The books concern the insane application of de-humanizing Tayloristic efficiency thinking to academic and administrative work. This corporatization of higher education is an ill wind that will surely result in a total loss of academic freedom, reduced creativity, robotic obedience to standards, faculty and staff burn-out, and layoffs, as well as debase and diminish student learning to the point that they can no longer function in society – not even as voters!

I implore you to read these silly little e-books. This tripe is available for free from Amazon if you are a Prime member – good thing the e-books are free because they are not worth the paper they are printed on. They can be read on any device simply by downloading a reading app, and Kindle owners can lend the book to another Kindle owner and jointly ridicule this pompous author who, incredibly, claims fealty to know-nothing students.

You may also be interested in Professor Emiliani’s blog about Lean teaching, The Lean Professor, as it spews endless nonsense and provides us with unlimited material to argue against in solidarity for maintaining the status quo.

Yours truly,

Dr. ______________________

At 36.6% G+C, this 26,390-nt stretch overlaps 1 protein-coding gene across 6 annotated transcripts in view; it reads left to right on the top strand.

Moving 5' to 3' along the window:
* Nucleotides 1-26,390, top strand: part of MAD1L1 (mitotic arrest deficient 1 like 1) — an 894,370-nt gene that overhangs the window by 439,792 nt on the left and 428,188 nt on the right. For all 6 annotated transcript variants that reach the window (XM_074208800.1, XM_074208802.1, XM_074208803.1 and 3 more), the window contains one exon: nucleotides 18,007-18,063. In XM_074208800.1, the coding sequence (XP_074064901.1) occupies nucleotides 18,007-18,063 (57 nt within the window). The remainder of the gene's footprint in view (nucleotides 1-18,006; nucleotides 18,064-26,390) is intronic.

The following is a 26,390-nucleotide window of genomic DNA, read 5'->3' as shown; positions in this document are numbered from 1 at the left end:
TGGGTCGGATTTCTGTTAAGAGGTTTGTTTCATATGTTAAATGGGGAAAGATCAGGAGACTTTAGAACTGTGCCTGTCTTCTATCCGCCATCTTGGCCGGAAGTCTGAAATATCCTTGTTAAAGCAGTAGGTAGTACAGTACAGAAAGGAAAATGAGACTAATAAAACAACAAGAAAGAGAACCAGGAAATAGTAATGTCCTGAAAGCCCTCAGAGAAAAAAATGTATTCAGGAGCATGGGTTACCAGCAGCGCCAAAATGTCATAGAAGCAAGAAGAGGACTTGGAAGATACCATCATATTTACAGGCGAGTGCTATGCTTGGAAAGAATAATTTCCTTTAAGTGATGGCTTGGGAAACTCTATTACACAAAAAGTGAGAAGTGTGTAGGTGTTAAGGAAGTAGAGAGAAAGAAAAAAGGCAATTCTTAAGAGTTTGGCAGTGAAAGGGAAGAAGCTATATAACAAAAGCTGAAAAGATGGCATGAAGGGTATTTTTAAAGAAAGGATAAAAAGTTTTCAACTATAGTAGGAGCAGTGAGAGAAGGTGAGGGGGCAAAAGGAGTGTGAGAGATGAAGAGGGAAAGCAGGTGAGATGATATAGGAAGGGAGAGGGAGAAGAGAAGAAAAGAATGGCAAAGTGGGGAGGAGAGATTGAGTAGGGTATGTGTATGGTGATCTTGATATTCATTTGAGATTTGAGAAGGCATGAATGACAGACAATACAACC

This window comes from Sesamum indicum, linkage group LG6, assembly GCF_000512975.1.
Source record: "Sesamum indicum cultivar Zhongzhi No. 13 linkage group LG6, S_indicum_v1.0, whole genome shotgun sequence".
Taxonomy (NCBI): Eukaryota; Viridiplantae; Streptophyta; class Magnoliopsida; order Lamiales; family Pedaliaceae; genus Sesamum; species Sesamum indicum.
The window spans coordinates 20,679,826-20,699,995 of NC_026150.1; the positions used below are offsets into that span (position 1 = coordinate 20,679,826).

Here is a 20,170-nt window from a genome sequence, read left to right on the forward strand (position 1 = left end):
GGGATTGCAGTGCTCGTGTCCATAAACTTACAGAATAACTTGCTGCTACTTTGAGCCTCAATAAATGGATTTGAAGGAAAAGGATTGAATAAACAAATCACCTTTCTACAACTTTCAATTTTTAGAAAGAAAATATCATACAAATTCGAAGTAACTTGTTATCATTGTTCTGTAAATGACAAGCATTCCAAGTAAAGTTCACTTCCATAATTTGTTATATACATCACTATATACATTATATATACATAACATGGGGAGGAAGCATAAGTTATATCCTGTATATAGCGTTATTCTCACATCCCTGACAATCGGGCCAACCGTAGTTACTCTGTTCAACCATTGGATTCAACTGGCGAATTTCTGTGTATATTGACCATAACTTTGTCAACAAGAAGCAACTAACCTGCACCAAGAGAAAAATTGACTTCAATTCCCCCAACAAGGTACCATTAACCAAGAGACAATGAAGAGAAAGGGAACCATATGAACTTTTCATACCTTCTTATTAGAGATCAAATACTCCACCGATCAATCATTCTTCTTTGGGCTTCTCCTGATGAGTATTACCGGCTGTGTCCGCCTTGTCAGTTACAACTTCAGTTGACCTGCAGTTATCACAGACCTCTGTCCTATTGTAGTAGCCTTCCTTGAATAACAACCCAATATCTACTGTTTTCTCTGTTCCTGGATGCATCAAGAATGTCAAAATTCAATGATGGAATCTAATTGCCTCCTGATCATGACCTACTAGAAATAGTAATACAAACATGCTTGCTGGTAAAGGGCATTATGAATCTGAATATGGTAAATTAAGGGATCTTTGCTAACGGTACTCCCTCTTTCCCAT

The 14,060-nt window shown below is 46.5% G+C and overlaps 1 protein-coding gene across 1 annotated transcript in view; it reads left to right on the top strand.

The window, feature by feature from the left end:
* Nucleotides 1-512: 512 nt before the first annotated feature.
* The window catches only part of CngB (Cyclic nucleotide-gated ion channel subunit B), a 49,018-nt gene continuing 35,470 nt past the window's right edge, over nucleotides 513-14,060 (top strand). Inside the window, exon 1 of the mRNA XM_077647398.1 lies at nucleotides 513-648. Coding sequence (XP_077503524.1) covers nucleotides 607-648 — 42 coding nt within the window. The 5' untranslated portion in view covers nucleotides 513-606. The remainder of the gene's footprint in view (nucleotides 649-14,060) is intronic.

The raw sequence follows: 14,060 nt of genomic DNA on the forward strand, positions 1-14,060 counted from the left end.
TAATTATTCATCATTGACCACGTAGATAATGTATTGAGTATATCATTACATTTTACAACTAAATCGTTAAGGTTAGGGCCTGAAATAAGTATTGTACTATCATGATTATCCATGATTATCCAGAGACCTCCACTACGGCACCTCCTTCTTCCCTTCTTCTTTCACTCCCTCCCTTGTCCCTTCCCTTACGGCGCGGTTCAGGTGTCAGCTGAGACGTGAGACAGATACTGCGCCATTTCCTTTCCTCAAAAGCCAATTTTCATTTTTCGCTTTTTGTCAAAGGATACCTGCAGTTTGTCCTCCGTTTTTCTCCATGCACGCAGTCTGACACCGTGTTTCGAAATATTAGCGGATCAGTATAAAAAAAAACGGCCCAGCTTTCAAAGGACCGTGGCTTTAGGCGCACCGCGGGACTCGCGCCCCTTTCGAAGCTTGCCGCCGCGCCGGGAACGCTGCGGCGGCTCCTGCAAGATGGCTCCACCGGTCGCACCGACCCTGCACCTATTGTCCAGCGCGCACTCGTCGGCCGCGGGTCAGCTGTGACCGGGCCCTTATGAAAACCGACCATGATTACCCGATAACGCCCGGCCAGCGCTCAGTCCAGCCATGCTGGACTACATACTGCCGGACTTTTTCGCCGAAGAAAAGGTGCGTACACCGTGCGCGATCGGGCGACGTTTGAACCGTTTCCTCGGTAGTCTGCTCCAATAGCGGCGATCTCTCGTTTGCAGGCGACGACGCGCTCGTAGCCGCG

Course Blueprint

Having worked for years in manufacturing businesses, I find there are many things in common with other types of organizations including colleges and universities. For example, the production activity in manufacturing is defined by upstream design work performed by engineers. Their product is a blueprint, which tells production management and production workers what to make, while sales informs them of how much to make and when to make it.

In higher ed, professors have long acted as both designer of the course and the one who produces (delivers) the course. The defining document for the course is the syllabus. Prior to the establishment of a course, a form is usually filled out that proposes a course for consideration and acceptance by faculty in the department, the school, and the curriculum committee.

My view is that a blueprint, such as that found in manufacturing (or architecture) would provide better early definition of the course. In addition, a blueprint would identify measurement points that are more relevant as well as institutional weaknesses in course and academic program specification. The image below shows a blueprint for one of the courses that I have taught for 10 years (click on image to view .pdf file):


Producing a blueprint like this requires the professor to articulate many aspects of a course that may not be well thought out or implied. The blueprint makes it explicit. It makes clear the following information in preparation for the subsequent steps needed to get a new course approved:

Section 1 – Type of course, the student’s learning challenge, the aid(s) used to facilitate learning, delivery mode, pedagogy, and maximum number of students for effective learning. The learning aid, in this case a problem-solving template, which links to the learning challenges and Section 8, Bloom’s Taxonomy. It is my view that learning aids (templates for problem-solving) could be more widely used to great effect for achieving student learning objectives.